08 April, 2006
the youth of today
SCHIRN KUNSTHALLE FRANKFURT
THE YOUTH OF TODAY
7 April – 25 June 2006
SCHIRN KUNSTHALLE FRANKFURT
60311 Frankfurt, Germany
phone: (+49-69) 29 98 82-0
fax: (+49-69) 29 98 82-240,
Press preview: Thursday, 6 April 2006, 11.00 a.m.
A growing emphasis on the media, individuality, and commercialism is producing a constantly increasing diversity of youth scenes. Girlies, greasers, hooligans, rappers, ravers, streetballers, train surfers, traceurs, and yamakasis are just some of these disparate “artificial tribes” to which today’s young people feel they belong. Whereas during the cold war of youth cultures one still had to decide between clear alternatives like punk or pop, young people today, as a rule, pass through a whole series of scenes. This exhibition shows how contemporary art confronts the various life worlds of teens, twens, and postadolescent thirty-somethings whose experience of youth culture often extends into their family lives and careers. This presentation of the 160 works of 50 international artists such as the Young British Artist Tracey Emin, the American photographer Philip-Lorca diCorcia, and a large number of newcomers will outline the influences of youth culture on society’s aesthetic and political realms.
The exhibition “The Youth of Today” is sponsored by Sireo Real Estate. Additional support comes from the Mondriaan Foundation, The British Council, as well as from the Embassy of the United States of America and the Embassy of Canada in Berlin.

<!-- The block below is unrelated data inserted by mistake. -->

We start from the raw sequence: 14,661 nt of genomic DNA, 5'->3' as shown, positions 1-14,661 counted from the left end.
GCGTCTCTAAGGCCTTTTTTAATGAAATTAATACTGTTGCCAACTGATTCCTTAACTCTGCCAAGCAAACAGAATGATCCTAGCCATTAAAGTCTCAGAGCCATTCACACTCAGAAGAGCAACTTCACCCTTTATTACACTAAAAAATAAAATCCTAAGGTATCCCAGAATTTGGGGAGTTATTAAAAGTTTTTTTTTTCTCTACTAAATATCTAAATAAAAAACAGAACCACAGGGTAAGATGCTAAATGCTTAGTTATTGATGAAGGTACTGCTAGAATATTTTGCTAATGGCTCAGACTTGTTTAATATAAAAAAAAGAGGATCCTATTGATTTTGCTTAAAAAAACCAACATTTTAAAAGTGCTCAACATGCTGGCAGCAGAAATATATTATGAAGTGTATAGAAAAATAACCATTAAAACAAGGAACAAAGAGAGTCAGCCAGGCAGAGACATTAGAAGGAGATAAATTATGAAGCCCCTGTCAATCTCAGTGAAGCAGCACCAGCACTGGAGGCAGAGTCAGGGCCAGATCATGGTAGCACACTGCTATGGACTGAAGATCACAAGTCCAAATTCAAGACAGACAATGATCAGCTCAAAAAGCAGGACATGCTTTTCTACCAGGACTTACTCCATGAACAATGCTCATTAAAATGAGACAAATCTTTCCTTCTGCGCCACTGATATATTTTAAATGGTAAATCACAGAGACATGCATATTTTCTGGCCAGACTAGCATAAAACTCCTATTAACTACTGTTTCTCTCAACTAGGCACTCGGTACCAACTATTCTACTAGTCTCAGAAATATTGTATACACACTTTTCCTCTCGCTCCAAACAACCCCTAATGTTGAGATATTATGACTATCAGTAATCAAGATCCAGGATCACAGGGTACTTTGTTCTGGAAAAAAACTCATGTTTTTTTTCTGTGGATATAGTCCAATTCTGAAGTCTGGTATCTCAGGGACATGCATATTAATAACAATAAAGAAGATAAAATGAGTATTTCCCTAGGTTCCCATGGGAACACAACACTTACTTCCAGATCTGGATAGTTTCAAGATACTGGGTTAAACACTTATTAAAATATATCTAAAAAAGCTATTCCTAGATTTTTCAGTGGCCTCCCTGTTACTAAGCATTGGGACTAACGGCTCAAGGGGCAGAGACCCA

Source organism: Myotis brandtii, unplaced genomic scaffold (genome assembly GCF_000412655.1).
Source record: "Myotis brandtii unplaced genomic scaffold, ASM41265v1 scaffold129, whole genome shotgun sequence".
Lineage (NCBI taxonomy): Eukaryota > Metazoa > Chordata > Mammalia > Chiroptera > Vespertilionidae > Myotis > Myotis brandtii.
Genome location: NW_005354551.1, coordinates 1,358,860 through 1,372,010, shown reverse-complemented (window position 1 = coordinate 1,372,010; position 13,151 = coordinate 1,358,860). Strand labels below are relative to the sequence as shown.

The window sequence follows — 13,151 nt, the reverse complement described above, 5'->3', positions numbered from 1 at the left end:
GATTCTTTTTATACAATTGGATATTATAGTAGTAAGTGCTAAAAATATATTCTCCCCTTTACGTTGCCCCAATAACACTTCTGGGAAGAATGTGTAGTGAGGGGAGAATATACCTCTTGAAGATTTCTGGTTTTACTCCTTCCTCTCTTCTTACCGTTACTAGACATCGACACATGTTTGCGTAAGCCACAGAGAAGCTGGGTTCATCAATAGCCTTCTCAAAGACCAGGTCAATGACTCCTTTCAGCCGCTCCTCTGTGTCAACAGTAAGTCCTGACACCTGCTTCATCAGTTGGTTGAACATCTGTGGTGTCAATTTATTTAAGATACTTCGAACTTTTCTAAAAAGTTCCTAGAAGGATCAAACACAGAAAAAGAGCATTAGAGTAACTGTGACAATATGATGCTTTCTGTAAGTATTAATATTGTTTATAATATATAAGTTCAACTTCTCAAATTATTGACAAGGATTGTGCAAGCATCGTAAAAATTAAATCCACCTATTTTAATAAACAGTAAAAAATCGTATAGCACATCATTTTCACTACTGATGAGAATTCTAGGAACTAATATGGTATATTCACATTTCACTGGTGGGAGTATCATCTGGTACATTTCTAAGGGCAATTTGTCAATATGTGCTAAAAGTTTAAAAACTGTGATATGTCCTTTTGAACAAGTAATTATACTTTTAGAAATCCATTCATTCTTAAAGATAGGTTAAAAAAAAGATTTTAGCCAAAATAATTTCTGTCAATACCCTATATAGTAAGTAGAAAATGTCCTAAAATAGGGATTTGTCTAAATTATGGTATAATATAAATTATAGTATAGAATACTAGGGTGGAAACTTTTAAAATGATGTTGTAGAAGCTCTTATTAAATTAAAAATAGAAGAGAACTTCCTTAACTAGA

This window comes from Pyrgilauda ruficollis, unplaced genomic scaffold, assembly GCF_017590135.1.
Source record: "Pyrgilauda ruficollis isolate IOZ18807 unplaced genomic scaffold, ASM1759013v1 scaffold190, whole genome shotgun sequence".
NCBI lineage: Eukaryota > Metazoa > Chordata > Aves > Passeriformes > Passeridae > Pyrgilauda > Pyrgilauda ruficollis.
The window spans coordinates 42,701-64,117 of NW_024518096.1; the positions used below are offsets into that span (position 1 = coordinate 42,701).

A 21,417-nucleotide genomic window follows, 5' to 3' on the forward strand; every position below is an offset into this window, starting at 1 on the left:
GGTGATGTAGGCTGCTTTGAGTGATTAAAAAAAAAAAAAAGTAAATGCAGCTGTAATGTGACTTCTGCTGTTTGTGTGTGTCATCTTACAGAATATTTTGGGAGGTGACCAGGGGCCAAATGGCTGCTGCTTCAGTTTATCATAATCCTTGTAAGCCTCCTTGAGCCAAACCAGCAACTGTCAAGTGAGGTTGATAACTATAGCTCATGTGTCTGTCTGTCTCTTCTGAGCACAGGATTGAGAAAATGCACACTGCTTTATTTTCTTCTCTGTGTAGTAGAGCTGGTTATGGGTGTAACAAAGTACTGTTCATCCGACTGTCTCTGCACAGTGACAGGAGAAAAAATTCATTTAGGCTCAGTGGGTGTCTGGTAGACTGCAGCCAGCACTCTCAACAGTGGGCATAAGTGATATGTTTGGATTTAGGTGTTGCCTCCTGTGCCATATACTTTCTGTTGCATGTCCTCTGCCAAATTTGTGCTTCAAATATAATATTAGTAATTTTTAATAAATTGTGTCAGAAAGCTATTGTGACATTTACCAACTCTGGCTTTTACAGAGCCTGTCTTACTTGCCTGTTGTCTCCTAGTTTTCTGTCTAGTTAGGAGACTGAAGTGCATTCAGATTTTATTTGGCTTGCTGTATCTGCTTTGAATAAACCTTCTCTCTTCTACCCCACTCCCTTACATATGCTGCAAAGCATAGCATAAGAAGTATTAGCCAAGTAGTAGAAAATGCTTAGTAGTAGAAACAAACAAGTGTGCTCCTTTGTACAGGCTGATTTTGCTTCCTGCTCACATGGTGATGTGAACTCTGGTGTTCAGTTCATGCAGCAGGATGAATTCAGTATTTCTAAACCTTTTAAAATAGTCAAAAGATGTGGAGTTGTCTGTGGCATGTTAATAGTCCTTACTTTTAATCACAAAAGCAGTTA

Matthias Ulrich, curator of the exhibition: “Instead of offering still another category after the ‘Golf Generation’ and the ‘Reform Generation,’ the exhibition is mainly concerned with tracing the connections and inconsistencies within the worlds of young people and their different life forms and to open heterogeneous ways into adulthood from there. Both the subjects and the aesthetics of the works presented reflect the wide range of options informing the way today’s young people feel in a positive and in a negative sense.”
The enormous variety of youth scenarios, styles, and genres mirror a chaotic and ambivalent field of young people’s cultural production. The adolescent generation’s universe is accompanied by a multi-media flood of information which clings to it like its second nature and resolves contradictions, or so it seems. There is no generation conflict, and the thirty-somethings apparently are into the same codes as the teens and twens – in terms of language, music, and clothes. The unisex label not only deterritorializes different bodies and sexes. It also brings forth different strategies of identity formation allowing new social contexts: communities and urban spaces. So what about today’s re-constitution of the (sexual, socio-cultural, urban) subject? What follows from the autonomy of the sexes and the destruction of traditional role models?
The rebellion – against parents, adults, prevailing values, and the state – so frequently associated with youth also manifests itself in the multi-optional character of an open society. Skaters vs. hippies, punks vs. eager beavers, ravers against the night, and all together against war. The once desirable and timeless ideals have been reduced to human scale and human time. The loss reveals a re-formation of the individual as a post-modern, fragmentized subject. And it is the collage and the assemblage again that – as artistic means refined by computer-based sampling, animation, and digital imaging – permit the creation of a heterogeneous “new” world. Proliferating environments and installations, such as the artist Laura Kikauka’s studio “Funny Farm,” reflect these complex contexts and are the basis for unique possible worlds generating themselves in which comics and psychedelic holography, punk and sexual desire coexist.